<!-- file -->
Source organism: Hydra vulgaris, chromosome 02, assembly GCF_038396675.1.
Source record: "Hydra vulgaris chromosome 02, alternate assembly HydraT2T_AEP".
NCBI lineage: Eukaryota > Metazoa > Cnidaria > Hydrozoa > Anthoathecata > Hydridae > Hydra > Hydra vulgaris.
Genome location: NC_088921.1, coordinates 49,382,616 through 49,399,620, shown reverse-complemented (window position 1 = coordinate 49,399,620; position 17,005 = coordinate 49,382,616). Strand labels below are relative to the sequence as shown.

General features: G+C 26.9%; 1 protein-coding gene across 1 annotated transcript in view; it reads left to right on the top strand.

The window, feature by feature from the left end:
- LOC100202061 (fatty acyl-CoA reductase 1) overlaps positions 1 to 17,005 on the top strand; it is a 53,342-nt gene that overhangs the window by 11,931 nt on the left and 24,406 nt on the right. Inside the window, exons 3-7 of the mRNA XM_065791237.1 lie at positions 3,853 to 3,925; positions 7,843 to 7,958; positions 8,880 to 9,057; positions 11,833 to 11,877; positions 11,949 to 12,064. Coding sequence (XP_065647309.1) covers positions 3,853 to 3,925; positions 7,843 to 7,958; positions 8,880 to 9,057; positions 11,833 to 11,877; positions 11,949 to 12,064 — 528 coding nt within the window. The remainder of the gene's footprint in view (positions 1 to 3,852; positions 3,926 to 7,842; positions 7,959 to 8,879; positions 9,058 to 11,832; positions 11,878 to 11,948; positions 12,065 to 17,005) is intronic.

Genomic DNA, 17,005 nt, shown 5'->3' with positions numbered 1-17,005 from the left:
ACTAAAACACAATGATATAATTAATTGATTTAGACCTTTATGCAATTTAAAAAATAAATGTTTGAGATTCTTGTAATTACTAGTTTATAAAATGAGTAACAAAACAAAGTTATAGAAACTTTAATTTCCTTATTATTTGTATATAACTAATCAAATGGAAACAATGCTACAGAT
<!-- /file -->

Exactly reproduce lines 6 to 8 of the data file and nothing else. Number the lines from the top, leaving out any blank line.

The window, feature by feature from the left end:
- LOC100202061 (fatty acyl-CoA reductase 1) overlaps positions 1 to 17,005 on the top strand; it is a 53,342-nt gene that overhangs the window by 11,931 nt on the left and 24,406 nt on the right. Inside the window, exons 3-7 of the mRNA XM_065791237.1 lie at positions 3,853 to 3,925; positions 7,843 to 7,958; positions 8,880 to 9,057; positions 11,833 to 11,877; positions 11,949 to 12,064. Coding sequence (XP_065647309.1) covers positions 3,853 to 3,925; positions 7,843 to 7,958; positions 8,880 to 9,057; positions 11,833 to 11,877; positions 11,949 to 12,064 — 528 coding nt within the window. The remainder of the gene's footprint in view (positions 1 to 3,852; positions 3,926 to 7,842; positions 7,959 to 8,879; positions 9,058 to 11,832; positions 11,878 to 11,948; positions 12,065 to 17,005) is intronic.

Genomic DNA, 17,005 nt, shown 5'->3' with positions numbered 1-17,005 from the left: